That’s when I came across an article at phoronix that said ZFS On Linux was ready for primetime and decided I wanted to try that!  So, much to the wife’s chagrin, I shutdown the HTPC again and booted into Ubuntu LiveCD and proceeded to convert my Raid10 into a ZFS Raidz2 pool.  I will link all the documents to get through this at the end, but essentially I failed out one drive, cleaned a TON of media off my drives, copied the full 1TB over to the now separate drive, and made a “degraded” 4 drive RaidZ2 with ZFS and a]14 with the intent of booting to ZFS.

Creating the pool was fairly uneventful, but initially I was trying to do a full rsync of the existing OS (XBMCbuntu) to the rpool and kept hitting errors.  Upon some research I noticed quickly that was a problem with 32-bit OS’s and ZFS.  Something I didn’t realize about XBMCbuntu (that it’s 32-bit.)

So that meant I had to install full Ubuntu 64-bit (the minimal CD would not let me load the ZFS repositories), but I didn’t want all the bloat.  Thankfully the How-To on booting to ZFS walked through the debootstrap procedures to install a minimal system.

Using that, combined with this How-To on the XBMC Wiki, I was able to build a minimalized Ubuntu running nothing but XBMC and no Window Manager on a ZFS RaidZ2 pool.

Unfortunately I ran into issues booting to ZFS from Grub.  Seemingly related to this issue.  Even after a scrub I couldn’t get Grub to detect the / and any time I tried to install to the drive grub would fail telling me it can’t read /boot/grub on boot.  I ended up re-partitioning my drives and including a 200M boot partition that I put into a 4 x Raid 1 with EXT4 (which is close to what the How-To says to do anyway).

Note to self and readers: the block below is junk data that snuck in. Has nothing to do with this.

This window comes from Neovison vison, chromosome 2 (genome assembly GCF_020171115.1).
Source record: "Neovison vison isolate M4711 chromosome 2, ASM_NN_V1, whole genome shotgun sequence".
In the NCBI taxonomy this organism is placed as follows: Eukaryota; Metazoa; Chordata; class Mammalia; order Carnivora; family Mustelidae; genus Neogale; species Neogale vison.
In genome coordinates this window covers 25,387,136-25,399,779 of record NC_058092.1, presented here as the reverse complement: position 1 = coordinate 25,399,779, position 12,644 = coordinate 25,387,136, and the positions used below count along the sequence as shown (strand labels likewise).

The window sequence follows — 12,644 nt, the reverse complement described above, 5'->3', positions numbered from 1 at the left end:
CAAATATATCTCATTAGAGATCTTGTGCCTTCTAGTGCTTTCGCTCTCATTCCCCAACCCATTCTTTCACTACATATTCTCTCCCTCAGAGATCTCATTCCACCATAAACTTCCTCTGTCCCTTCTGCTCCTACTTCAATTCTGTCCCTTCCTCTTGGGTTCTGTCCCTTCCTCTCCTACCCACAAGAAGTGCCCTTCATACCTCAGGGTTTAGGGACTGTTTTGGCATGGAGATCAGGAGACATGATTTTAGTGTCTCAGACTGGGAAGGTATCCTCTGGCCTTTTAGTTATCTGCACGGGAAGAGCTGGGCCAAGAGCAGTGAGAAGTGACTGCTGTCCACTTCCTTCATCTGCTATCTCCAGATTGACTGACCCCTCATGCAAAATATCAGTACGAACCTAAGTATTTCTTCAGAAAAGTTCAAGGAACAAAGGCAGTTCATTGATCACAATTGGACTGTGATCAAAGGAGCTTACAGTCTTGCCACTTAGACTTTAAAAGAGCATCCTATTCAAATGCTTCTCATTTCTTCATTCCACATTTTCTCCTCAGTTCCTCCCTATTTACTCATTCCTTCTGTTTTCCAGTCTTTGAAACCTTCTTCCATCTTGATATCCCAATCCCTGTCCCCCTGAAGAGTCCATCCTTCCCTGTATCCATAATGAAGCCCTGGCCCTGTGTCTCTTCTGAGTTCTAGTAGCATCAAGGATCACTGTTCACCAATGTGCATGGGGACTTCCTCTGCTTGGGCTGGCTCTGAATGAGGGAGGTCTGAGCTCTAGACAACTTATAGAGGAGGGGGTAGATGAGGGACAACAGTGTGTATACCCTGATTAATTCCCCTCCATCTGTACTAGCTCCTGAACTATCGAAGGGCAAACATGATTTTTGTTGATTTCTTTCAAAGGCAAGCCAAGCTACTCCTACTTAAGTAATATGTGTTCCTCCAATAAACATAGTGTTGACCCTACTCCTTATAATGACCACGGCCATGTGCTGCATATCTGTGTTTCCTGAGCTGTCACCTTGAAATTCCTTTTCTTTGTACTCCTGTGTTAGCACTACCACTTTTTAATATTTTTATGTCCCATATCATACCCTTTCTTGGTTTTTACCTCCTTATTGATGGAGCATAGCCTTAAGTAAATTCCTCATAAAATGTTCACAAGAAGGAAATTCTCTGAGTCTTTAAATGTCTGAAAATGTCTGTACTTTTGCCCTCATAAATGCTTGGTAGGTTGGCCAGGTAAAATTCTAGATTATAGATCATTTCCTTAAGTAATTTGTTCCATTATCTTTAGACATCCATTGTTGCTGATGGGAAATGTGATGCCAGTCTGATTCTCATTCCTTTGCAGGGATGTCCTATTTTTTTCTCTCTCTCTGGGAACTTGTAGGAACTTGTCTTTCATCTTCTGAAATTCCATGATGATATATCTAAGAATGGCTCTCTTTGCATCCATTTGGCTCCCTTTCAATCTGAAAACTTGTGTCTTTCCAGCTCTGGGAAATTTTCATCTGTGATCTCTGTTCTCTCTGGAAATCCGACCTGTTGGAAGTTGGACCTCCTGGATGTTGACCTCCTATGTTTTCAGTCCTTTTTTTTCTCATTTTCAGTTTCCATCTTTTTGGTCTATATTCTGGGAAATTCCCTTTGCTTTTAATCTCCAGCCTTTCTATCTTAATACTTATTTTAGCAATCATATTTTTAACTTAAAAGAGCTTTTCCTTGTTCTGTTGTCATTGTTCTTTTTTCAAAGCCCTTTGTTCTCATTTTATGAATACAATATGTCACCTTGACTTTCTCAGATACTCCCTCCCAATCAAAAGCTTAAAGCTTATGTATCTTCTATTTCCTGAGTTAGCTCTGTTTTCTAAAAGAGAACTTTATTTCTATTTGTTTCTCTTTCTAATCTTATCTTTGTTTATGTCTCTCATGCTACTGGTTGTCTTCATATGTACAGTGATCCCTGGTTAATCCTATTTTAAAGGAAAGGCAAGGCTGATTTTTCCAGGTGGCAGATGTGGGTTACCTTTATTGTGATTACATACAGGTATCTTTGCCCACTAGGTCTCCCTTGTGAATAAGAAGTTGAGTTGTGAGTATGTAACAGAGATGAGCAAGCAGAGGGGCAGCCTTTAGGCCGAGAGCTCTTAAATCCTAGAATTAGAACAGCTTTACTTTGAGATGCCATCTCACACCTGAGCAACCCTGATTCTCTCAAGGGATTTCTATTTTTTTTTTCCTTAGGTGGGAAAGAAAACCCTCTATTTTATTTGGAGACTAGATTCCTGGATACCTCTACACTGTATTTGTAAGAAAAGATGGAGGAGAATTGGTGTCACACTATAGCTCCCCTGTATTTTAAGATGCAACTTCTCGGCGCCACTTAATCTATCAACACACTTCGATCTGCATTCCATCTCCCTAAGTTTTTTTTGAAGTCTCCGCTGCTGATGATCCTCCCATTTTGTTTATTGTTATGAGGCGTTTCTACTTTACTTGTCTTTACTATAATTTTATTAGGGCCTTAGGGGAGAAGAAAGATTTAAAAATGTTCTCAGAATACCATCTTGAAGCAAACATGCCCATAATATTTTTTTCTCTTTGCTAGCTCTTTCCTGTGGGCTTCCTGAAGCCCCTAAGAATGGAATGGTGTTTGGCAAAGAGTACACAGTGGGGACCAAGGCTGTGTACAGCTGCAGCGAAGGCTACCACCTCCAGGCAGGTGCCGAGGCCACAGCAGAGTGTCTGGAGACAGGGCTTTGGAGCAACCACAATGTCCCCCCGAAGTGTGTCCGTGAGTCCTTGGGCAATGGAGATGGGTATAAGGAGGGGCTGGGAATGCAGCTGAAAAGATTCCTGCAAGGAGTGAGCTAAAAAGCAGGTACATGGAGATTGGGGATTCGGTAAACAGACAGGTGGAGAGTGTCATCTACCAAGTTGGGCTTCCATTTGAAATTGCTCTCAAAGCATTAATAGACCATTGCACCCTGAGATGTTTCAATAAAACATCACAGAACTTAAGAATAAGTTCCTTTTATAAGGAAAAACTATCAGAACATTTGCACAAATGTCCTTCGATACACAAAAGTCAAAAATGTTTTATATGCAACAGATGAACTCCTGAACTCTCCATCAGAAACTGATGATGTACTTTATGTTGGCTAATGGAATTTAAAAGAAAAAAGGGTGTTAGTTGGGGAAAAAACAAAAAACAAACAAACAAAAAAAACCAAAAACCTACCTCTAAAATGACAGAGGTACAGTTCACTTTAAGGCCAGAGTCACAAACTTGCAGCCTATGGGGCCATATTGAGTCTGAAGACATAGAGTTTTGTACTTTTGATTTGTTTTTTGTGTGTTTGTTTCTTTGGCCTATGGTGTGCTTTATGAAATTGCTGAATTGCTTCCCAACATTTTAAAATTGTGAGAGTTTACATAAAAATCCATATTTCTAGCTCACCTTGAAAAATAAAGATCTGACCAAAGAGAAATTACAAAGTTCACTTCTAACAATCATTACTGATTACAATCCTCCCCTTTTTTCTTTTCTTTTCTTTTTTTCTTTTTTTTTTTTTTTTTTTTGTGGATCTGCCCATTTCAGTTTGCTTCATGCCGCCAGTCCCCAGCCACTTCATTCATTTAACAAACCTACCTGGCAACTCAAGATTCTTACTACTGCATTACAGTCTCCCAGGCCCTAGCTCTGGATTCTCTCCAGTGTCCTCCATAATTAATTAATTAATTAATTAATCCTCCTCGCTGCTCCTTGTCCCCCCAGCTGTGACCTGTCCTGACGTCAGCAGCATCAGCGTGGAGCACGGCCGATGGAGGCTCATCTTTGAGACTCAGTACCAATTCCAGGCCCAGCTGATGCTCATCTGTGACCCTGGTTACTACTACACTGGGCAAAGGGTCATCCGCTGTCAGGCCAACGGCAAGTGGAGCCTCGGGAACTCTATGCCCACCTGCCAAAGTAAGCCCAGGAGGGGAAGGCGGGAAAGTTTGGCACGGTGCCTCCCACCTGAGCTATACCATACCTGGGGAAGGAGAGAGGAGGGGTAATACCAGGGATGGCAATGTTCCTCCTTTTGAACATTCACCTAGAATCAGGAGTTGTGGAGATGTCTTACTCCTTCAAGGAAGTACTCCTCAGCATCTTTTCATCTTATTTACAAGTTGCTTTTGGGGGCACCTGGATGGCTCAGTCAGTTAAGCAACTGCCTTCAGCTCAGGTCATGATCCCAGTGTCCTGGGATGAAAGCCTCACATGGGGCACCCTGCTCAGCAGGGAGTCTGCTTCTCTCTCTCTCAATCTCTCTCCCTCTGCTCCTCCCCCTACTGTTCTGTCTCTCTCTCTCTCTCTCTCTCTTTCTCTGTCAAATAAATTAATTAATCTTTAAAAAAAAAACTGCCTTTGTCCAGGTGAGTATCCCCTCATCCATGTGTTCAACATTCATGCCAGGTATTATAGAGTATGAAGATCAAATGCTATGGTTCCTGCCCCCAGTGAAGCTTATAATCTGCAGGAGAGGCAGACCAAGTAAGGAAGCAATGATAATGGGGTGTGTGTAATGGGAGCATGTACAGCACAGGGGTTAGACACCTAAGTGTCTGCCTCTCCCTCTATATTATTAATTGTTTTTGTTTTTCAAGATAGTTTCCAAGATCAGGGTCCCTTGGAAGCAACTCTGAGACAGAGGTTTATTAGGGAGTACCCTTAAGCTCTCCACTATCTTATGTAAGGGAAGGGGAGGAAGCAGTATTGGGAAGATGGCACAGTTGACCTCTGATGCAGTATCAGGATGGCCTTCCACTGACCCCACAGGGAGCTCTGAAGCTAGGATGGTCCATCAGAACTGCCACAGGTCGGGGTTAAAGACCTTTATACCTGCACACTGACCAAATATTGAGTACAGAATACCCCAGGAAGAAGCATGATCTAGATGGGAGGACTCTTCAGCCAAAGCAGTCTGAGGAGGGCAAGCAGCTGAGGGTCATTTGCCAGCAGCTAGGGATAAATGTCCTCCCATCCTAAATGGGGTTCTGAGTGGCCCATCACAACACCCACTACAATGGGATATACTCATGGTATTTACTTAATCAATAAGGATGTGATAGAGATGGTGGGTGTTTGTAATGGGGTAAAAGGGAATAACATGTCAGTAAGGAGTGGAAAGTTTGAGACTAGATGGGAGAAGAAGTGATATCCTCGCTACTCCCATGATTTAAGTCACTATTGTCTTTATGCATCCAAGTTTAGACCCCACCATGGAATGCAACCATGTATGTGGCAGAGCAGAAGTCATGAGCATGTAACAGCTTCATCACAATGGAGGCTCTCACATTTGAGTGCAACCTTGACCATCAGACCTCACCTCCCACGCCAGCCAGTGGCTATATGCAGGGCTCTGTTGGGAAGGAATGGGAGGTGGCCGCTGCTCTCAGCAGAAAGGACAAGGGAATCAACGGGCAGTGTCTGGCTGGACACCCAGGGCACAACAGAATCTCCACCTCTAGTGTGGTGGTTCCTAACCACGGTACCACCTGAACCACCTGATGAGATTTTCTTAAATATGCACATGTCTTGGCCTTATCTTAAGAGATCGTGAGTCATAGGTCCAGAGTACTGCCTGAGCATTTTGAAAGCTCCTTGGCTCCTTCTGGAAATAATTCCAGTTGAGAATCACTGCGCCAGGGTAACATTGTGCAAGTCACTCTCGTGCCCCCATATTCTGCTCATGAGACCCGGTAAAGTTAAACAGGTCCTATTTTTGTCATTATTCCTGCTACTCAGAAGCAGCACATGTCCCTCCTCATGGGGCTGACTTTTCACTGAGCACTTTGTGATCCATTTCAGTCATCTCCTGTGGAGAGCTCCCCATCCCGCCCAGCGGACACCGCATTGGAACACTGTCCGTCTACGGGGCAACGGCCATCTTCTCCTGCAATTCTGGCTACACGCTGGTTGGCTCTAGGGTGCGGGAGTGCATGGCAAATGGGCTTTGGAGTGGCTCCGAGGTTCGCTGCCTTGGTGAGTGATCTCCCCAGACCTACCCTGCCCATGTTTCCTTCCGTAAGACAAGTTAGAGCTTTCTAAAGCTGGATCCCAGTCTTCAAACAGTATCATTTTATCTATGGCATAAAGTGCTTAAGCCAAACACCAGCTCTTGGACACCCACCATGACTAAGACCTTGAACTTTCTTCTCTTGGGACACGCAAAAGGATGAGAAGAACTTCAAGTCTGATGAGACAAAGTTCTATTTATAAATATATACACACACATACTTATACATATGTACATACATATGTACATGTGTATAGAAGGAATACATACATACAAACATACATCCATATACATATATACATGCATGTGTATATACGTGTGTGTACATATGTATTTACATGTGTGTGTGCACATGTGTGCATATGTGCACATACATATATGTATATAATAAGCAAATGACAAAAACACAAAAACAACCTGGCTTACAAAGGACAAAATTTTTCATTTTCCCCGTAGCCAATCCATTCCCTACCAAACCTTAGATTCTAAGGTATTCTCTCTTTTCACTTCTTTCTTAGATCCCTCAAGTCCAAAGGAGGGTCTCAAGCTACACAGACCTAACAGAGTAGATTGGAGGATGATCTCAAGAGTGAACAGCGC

With that, now my system boots faster than any of the previous configurations (ext4 + Raid 1+0, ext4 on Raid10, and BTRFS), and I have all the features of ZFS at my disposal, and with RaidZ2 I can survive up to ANY two drives failing without losing data (better than Raid10, which is 2 drives but only in separate mirrors.)

I came across this post, Link, that talked about poor performance for that guy with RaidZ2 with 4 drives so I ran his same two example tests:

`# time ( dd if=/dev/zero of=tank/tmp.dat bs=2048k count=50k ; sync ; )

time ( dd if=tank/tmp.dat of=/dev/null bs=2048k count=50k ; sync ; ); rm tank/tmp.dat`

For some reason, mine came back with insanely high numbers.  I was getting 900+MB/s writes, and 2.0 GB/s reads with my drives.  I have a mixture of 7200RPM SATA III drives Western Digital and Seagate.  I do have compression=lz4 on all my pools.

So, in summary, my current Home Theater PC is a custom XBMC+Ubuntu 13.04 Raring+ZFS Root.  It automatically searches for information on my movies, automatically gets links for Trailers, and eventually will even do Live TV for me when I get a TV Tuner.  So, if anyone is out there wondering if XBMC+Linux+ZFS works well?  I’d say yes.

References:

Boot Ubuntu on ZFS

Install XBMC onto Minimal Ubuntu

Oracle ZFS Compression

A fedora guide to ZFS – It showed me the syntax for lz4 compression.

The ZoL FAQ

Unfortunately, this isn’t as nice a step by step as my LVM+Raid on Ubuntu was because this took me 2 evenings to get all this right and work out all the quirks and I don’t have the time anymore to do it all over again to document every command :).  The biggest lesson learned that I had though was I recommend using partitions on drives instead of the whole drive which is recommended by the FAQ for performance increases.  I used the whole drive first, it created a GPT partition table with 2 partitions on it and I had no end of trouble getting Grub to work with it.  I eventually scrapped it and one by one broke my ZFS pool, repartitioned (1 200M boot and 1 ZFS remainder) each drive with a standard MBR table, and grub was quite a bit happier with that.

Thanks for stopping by!